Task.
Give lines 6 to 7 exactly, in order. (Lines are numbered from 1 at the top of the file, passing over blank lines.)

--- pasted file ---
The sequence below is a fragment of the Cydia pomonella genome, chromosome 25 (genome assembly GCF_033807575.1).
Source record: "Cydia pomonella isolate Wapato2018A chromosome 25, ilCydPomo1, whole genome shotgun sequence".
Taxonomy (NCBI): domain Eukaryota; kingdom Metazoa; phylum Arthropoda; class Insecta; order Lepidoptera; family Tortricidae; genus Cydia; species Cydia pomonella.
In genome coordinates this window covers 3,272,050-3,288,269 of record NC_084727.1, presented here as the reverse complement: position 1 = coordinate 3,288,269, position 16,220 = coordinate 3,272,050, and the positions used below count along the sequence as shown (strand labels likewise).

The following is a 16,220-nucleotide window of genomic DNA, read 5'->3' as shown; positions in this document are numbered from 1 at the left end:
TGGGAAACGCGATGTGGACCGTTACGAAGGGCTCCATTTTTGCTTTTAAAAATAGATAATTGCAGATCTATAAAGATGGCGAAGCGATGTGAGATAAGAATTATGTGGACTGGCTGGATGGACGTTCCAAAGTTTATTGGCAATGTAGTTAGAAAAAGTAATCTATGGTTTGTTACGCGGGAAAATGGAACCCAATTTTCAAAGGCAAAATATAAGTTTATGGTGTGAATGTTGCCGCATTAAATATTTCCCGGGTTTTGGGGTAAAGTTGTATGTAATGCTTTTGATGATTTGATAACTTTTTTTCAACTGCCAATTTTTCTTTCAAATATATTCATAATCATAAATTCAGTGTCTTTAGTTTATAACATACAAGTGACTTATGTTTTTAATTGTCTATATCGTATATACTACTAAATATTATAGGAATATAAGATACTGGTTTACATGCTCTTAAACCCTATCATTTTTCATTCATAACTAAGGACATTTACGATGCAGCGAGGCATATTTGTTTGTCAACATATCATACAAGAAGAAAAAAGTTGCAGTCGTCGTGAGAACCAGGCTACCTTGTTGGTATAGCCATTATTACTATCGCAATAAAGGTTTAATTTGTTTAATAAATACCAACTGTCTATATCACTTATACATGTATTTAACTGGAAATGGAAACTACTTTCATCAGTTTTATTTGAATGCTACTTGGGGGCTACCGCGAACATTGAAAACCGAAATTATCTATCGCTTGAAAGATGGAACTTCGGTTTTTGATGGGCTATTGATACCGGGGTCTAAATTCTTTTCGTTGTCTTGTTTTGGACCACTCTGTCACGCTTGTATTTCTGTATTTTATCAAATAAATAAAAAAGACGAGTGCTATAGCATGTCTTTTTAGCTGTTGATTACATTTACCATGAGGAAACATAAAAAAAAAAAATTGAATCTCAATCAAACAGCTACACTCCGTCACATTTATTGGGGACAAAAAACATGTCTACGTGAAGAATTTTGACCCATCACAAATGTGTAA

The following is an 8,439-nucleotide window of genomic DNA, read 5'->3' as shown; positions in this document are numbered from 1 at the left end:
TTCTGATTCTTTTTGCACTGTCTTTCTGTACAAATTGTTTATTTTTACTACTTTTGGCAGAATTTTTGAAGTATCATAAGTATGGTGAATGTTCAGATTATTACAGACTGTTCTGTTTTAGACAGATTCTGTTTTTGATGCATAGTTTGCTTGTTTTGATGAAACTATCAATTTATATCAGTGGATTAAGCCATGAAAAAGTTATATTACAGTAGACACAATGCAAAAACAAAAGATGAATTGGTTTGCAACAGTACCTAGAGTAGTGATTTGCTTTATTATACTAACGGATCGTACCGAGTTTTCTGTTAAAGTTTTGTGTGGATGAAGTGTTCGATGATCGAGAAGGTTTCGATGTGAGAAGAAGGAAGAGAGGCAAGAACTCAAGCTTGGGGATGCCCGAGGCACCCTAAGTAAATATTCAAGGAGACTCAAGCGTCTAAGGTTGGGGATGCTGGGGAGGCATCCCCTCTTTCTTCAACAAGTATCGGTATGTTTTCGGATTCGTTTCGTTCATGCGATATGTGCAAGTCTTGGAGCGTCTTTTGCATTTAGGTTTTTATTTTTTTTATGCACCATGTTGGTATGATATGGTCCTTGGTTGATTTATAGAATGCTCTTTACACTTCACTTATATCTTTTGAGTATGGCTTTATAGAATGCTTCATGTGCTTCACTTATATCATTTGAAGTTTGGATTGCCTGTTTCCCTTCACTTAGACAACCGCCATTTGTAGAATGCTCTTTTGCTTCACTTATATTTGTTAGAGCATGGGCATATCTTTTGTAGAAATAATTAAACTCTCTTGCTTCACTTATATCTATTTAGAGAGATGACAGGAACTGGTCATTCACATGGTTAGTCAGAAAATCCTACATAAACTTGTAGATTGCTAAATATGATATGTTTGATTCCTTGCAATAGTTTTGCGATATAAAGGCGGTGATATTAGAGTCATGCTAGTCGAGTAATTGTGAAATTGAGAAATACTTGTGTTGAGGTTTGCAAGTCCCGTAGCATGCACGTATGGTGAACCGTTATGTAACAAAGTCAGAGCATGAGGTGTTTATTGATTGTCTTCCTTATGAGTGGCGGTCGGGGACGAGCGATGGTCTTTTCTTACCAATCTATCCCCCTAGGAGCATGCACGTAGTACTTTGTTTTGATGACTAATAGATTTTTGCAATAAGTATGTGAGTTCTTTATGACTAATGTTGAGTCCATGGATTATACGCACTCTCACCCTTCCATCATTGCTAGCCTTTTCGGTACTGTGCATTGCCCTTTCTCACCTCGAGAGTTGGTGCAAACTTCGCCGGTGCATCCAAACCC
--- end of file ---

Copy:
TGGGAAACGCGATGTGGACCGTTACGAAGGGCTCCATTTTTGCTTTTAAAAATAGATAATTGCAGATCTATAAAGATGGCGAAGCGATGTGAGATAAGAATTATGTGGACTGGCTGGATGGACGTTCCAAAGTTTATTGGCAATGTAGTTAGAAAAAGTAATCTATGGTTTGTTACGCGGGAAAATGGAACCCAATTTTCAAAGGCAAAATATAAGTTTATGGTGTGAATGTTGCCGCATTAAATATTTCCCGGGTTTTGGGGTAAAGTTGTATGTAATGCTTTTGATGATTTGATAACTTTTTTTCAACTGCCAATTTTTCTTTCAAATATATTCATAATCATAAATTCAGTGTCTTTAGTTTATAACATACAAGTGACTTATGTTTTTAATTGTCTATATCGTATATACTACTAAATATTATAGGAATATAAGATACTGGTTTACATGCTCTTAAACCCTATCATTTTTCATTCATAACTAAGGACATTTACGATGCAGCGAGGCATATTTGTTTGTCAACATATCATACAAGAAGAAAAAAGTTGCAGTCGTCGTGAGAACCAGGCTACCTTGTTGGTATAGCCATTATTACTATCGCAATAAAGGTTTAATTTGTTTAATAAATACCAACTGTCTATATCACTTATACATGTATTTAACTGGAAATGGAAACTACTTTCATCAGTTTTATTTGAATGCTACTTGGGGGCTACCGCGAACATTGAAAACCGAAATTATCTATCGCTTGAAAGATGGAACTTCGGTTTTTGATGGGCTATTGATACCGGGGTCTAAATTCTTTTCGTTGTCTTGTTTTGGACCACTCTGTCACGCTTGTATTTCTGTATTTTATCAAATAAATAAAAAAGACGAGTGCTATAGCATGTCTTTTTAGCTGTTGATTACATTTACCATGAGGAAACATAAAAAAAAAAAATTGAATCTCAATCAAACAGCTACACTCCGTCACATTTATTGGGGACAAAAAACATGTCTACGTGAAGAATTTTGACCCATCACAAATGTGTAA

The following is an 8,439-nucleotide window of genomic DNA, read 5'->3' as shown; positions in this document are numbered from 1 at the left end: